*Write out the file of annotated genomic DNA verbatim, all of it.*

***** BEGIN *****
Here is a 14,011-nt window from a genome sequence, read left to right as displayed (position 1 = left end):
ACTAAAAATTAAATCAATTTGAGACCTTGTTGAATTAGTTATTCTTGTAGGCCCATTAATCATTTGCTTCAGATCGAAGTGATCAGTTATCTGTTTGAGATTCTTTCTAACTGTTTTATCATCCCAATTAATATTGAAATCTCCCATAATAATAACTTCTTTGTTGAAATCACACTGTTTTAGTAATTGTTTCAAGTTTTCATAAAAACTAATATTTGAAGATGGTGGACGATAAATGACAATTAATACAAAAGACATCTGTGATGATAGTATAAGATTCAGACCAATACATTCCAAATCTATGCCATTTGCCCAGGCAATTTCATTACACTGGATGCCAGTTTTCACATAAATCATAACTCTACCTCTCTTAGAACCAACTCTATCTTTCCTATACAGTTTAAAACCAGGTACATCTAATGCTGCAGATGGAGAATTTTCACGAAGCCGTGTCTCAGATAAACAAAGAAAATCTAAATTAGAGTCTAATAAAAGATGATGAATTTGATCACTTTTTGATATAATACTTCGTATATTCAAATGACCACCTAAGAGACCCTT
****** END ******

Here is a 14,011-nt window from a genome sequence, read left to right as displayed (position 1 = left end):
ACTAAAAATTAAATCAATTTGAGACCTTGTTGAATTAGTTATTCTTGTAGGCCCATTAATCATTTGCTTCAGATCGAAGTGATCAGTTATCTGTTTGAGATTCTTTCTAACTGTTTTATCATCCCAATTAATATTGAAATCTCCCATAATAATAACTTCTTTGTTGAAATCACACTGTTTTAGTAATTGTTTCAAGTTTTCATAAAAACTAATATTTGAAGATGGTGGACGATAAATGACAATTAATACAAAAGACATCTGTGATGATAGTATAAGATTCAGACCAATACATTCCAAATCTATGCCATTTGCCCAGGCAATTTCATTACACTGGATGCCAGTTTTCACATAAATCATAACTCTACCTCTCTTAGAACCAACTCTATCTTTCCTATACAGTTTAAAACCAGGTACATCTAATGCTGCAGATGGAGAATTTTCACGAAGCCGTGTCTCAGATAAACAAAGAAAATCTAAATTAGAGTCTAATAAAAGATGATGAATTTGATCACTTTTTGATATAATACTTCGTATATTCAAATGACCACCTAAGAGACCCTT